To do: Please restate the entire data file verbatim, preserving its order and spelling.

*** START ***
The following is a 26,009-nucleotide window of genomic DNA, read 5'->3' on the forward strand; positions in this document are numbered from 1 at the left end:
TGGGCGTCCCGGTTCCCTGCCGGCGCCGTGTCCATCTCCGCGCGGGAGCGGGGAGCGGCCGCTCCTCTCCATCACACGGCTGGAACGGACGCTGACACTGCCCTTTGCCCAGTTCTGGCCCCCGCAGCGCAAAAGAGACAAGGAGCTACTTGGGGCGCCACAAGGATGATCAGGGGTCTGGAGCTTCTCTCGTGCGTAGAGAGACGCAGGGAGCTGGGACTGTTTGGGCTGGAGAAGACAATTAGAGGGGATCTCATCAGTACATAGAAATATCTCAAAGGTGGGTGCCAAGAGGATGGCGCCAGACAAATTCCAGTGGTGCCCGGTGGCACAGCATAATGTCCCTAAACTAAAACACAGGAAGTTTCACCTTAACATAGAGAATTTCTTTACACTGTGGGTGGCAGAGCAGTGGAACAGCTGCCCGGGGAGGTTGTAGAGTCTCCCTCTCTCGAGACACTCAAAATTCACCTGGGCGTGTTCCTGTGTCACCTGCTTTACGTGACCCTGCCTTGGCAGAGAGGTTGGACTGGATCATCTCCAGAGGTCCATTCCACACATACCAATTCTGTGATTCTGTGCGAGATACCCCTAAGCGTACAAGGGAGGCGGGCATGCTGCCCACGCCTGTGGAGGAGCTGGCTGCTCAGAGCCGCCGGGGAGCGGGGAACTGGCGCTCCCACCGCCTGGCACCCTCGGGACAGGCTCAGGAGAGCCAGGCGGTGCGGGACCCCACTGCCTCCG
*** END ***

The following is a 26,009-nucleotide window of genomic DNA, read 5'->3' on the forward strand; positions in this document are numbered from 1 at the left end:
TGGGCGTCCCGGTTCCCTGCCGGCGCCGTGTCCATCTCCGCGCGGGAGCGGGGAGCGGCCGCTCCTCTCCATCACACGGCTGGAACGGACGCTGACACTGCCCTTTGCCCAGTTCTGGCCCCCGCAGCGCAAAAGAGACAAGGAGCTACTTGGGGCGCCACAAGGATGATCAGGGGTCTGGAGCTTCTCTCGTGCGTAGAGAGACGCAGGGAGCTGGGACTGTTTGGGCTGGAGAAGACAATTAGAGGGGATCTCATCAGTACATAGAAATATCTCAAAGGTGGGTGCCAAGAGGATGGCGCCAGACAAATTCCAGTGGTGCCCGGTGGCACAGCATAATGTCCCTAAACTAAAACACAGGAAGTTTCACCTTAACATAGAGAATTTCTTTACACTGTGGGTGGCAGAGCAGTGGAACAGCTGCCCGGGGAGGTTGTAGAGTCTCCCTCTCTCGAGACACTCAAAATTCACCTGGGCGTGTTCCTGTGTCACCTGCTTTACGTGACCCTGCCTTGGCAGAGAGGTTGGACTGGATCATCTCCAGAGGTCCATTCCACACATACCAATTCTGTGATTCTGTGCGAGATACCCCTAAGCGTACAAGGGAGGCGGGCATGCTGCCCACGCCTGTGGAGGAGCTGGCTGCTCAGAGCCGCCGGGGAGCGGGGAACTGGCGCTCCCACCGCCTGGCACCCTCGGGACAGGCTCAGGAGAGCCAGGCGGTGCGGGACCCCACTGCCTCCG